Mr. Thiha Saw sits at a table in the Washington Post boardroom, listening attentively about the role of the newspaper as part of the free and independent press in the United States. As Editor in Chief of Burmese news outlet, Open News, this is another sign of Burma's rapid transformation. Mr. Saw is one of four Burmese journalists and government officials on a Bureau of Educational and Cultural Affairs (ECA) sponsored program designed to provide U.S. support towards fostering a vibrant media culture in Burma.
I met Mr. Saw and his colleagues last Monday, and he highlighted his longstanding connections with U.S. public diplomacy initiatives and people-to-people exchanges. As a journalist he had frequent contacts with our embassy in Rangoon, traveled to the United States on an International Visitor Leadership Program in the early 1990s, and now was here as part of an effort to open up the press environment in Burma.
While in the United States, the Burmese delegation learned from the U.S. Department of Justice about best practices for creating a new media law and participated in a dialogue with their U.S. counterparts at Hearst News Bureau, the Washington Post, NPR, CBS, the New York Times, and Columbia University School of Journalism. By hearing about U.S. journalistic practices, and creating new professional networks with fellow media professionals, they gained deeper understanding of journalism in the United States and the role of a free and independent media in a democracy.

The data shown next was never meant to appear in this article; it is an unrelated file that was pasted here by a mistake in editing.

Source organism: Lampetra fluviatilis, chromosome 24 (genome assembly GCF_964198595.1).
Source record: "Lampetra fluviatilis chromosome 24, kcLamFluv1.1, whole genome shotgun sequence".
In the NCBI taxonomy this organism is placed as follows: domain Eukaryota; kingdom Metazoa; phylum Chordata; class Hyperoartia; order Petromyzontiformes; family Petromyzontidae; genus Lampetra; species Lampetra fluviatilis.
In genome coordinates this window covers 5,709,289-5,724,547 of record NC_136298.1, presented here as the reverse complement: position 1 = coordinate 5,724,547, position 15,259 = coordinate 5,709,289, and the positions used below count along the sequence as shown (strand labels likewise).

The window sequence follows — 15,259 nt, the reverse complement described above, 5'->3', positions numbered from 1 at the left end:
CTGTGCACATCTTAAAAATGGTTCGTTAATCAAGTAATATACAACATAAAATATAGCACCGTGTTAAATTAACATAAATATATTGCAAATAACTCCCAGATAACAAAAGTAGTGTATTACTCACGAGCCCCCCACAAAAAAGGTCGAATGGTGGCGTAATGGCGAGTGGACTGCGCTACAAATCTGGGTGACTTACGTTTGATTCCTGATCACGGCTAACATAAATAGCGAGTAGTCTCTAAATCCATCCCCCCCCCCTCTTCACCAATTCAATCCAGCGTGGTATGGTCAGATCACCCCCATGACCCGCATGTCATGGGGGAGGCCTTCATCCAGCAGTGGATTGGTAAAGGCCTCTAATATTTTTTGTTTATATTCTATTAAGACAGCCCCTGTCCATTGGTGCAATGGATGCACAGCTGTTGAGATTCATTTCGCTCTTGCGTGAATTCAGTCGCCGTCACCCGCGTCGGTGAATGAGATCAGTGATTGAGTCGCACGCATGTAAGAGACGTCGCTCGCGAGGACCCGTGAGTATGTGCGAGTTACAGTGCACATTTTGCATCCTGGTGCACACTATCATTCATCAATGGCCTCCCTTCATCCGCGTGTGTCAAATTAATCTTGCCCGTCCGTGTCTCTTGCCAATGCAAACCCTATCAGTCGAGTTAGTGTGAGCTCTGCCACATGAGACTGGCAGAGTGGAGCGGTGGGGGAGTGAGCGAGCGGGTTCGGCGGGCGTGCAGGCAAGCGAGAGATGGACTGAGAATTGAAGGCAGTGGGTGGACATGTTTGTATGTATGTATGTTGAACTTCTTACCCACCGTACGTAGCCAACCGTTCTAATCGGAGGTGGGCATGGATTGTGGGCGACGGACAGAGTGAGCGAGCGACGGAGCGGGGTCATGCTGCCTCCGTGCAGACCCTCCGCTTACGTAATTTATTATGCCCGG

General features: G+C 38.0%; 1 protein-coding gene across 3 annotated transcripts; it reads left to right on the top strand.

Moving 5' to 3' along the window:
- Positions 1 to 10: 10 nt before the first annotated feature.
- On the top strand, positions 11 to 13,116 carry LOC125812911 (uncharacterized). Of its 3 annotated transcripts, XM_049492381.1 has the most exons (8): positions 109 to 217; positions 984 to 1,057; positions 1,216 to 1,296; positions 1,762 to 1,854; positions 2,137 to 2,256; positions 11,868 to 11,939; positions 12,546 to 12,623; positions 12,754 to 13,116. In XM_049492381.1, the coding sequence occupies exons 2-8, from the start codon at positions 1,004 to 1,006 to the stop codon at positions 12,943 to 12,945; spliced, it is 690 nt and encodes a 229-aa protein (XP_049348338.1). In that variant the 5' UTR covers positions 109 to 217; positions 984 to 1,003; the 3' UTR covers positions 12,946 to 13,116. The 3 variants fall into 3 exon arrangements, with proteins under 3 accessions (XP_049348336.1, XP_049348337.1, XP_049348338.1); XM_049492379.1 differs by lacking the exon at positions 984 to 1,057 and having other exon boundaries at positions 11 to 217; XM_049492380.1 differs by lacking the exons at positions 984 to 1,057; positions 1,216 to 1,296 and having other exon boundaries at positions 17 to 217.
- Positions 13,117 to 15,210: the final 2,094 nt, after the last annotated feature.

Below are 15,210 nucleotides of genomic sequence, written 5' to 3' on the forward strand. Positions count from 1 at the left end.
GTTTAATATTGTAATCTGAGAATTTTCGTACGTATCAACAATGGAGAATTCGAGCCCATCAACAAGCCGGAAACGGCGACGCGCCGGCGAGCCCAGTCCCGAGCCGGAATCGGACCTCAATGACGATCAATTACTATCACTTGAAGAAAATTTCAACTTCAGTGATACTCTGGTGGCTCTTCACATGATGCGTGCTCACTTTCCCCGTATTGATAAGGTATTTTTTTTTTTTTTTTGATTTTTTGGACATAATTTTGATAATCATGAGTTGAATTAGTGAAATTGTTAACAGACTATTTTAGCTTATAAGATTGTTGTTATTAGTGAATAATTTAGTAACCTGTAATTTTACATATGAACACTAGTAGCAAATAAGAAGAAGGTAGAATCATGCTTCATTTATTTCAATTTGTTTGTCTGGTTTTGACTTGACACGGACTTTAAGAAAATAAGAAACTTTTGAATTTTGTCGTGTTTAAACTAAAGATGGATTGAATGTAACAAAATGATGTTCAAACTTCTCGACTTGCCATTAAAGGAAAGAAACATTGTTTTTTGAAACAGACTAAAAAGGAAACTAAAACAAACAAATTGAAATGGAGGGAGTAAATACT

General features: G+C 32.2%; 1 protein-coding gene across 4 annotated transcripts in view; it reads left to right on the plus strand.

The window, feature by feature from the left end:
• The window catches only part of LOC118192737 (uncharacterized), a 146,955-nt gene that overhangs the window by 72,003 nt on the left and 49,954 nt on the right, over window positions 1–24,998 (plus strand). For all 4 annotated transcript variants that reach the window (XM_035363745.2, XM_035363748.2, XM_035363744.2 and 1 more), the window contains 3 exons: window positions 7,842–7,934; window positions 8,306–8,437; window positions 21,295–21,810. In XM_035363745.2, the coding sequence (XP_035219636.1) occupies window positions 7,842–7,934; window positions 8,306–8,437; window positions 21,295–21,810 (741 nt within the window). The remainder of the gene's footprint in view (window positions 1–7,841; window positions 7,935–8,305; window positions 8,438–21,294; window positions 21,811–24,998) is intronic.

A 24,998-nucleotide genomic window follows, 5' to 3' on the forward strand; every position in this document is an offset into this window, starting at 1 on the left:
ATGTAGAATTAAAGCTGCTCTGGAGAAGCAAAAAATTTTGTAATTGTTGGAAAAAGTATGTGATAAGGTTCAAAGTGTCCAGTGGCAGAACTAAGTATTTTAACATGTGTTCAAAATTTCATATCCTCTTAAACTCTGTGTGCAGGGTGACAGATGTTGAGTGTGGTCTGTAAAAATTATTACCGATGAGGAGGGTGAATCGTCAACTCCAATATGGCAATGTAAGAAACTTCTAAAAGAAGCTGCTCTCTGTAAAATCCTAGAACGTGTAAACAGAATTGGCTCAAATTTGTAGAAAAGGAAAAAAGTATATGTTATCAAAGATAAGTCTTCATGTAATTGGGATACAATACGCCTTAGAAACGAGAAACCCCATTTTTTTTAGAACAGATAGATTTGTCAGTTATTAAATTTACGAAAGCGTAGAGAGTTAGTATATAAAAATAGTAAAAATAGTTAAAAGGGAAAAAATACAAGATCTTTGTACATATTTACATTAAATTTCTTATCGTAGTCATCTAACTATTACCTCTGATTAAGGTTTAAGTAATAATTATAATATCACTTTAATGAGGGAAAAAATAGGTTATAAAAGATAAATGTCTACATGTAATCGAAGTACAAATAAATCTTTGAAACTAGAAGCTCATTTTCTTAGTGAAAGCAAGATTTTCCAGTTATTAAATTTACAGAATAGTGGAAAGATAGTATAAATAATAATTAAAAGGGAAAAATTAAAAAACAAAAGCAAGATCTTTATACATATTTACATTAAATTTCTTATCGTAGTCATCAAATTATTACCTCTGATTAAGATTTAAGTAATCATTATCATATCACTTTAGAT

I am thrilled to support these trailblazing media professionals who are promoting democratization in Burma. By contributing to the formation of a new media law, these Burmese journalists are strengthening the backbone of a democracy: a free and independent media.